Once i came up with this idea, i asked some people for some of their favourite quotes with “sh” sounds in the middle, and one of my former coworkers from Oregon gave me exactly what i wanted, a quote from Henry Miller:
“in this age, which believes that there is a short cut to everything, the greatest lesson to be learned is that the most difficult way is, in the long run, the easiest.”
The quote is perfect to build from the middle outward because if you isolate the middle of the quote carefully enough, it can seem to convey the complete opposite message of its point: “There is a short cut to everything, the greatest lesson to be learned.” And instantly the form of the entire piece was in my head. Start with the “sh” sound, develop it into the SA singing “short cut”, develop that into the SA singing “There is a short cut”, then “There is a short cut to everything.” Create a call and response between the SA of that phrase with the TB singing “the greatest lesson to be learned.”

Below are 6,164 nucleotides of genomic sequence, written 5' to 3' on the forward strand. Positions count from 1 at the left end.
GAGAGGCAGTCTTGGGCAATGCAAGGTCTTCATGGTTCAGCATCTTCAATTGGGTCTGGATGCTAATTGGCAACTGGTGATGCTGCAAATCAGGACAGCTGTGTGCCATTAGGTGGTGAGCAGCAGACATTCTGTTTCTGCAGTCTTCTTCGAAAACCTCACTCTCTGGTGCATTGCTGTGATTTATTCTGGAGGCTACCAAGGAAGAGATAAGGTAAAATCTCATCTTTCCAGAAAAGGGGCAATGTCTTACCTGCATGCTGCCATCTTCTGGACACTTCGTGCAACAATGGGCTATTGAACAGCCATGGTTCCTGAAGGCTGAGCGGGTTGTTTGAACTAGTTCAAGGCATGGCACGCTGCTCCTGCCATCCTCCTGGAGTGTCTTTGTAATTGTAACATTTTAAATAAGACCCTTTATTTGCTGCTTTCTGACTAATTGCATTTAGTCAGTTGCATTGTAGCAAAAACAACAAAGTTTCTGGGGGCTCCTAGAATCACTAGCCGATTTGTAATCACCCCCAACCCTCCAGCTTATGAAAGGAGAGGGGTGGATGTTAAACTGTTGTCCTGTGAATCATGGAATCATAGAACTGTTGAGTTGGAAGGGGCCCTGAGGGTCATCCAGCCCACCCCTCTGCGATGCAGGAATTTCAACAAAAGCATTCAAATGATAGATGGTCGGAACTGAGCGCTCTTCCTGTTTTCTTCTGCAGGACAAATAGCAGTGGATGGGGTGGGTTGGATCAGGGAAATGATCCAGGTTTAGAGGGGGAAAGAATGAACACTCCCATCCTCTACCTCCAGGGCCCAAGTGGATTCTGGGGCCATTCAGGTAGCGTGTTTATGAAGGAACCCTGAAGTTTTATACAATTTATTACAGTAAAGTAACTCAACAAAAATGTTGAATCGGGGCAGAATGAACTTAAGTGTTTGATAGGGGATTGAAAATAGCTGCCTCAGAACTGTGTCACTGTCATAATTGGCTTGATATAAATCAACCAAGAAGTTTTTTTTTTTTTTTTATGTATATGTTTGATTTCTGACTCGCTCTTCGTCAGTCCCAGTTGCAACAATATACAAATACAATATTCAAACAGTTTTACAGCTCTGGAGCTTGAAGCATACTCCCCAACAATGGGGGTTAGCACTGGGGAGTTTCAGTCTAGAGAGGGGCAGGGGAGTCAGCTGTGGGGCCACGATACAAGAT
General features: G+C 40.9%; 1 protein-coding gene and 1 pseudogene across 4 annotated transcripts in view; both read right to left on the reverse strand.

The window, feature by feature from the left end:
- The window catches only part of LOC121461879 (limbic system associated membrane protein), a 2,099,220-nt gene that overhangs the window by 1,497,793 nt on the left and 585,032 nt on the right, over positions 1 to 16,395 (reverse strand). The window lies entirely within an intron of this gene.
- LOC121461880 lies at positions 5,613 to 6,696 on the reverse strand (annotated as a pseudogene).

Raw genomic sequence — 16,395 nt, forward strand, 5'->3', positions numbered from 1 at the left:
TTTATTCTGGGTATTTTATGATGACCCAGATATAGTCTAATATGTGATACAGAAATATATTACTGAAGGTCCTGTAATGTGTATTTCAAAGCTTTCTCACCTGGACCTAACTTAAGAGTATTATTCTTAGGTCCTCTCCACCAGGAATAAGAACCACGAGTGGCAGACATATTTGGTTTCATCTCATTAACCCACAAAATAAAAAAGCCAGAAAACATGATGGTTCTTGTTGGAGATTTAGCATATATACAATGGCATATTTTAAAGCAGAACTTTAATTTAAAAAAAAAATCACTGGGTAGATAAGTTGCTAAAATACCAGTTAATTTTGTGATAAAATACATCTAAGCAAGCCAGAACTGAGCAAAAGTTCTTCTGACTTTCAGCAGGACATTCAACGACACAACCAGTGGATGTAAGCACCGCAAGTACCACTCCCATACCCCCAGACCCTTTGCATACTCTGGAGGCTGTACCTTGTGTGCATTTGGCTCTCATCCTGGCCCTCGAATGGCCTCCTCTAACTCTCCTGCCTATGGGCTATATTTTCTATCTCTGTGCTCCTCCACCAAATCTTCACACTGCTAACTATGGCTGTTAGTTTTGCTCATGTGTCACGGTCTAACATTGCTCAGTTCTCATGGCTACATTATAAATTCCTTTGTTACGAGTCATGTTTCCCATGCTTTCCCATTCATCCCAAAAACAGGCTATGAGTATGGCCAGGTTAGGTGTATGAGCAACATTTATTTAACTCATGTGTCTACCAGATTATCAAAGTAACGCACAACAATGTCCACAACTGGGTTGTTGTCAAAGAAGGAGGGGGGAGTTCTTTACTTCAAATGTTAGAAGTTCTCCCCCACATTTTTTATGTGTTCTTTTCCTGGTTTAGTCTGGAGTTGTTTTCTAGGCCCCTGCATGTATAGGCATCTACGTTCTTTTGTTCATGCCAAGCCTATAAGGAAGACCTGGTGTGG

In my head, i have the idea of shifting the perception of the order of the quote at this point to make it seem like “the greatest lesson to be learned” comes *before* “there is a short cut”, so it’s conceivable that maybe i’ll make the TB development phrase “the great lesson to be learned is:”. I may also add “in this age” as an isolated segment so that it can read “in this age, there is a short cut to everything.”
From there, the transition from the deceptive meaning to the actual meaning is still fuzzy in my head. The ending is somewhat uncertain as well, though the idea i have right now is to layer parts of the quote on top of each other as tension into a climax before returning back to “A” accompaniment material (that i use in the beginning) to set the stage for the entire quote being sung in unison at the end, but the “A” accompaniment material takes on a slightly different character (maybe something as simple as minor in the beginning, major at the end).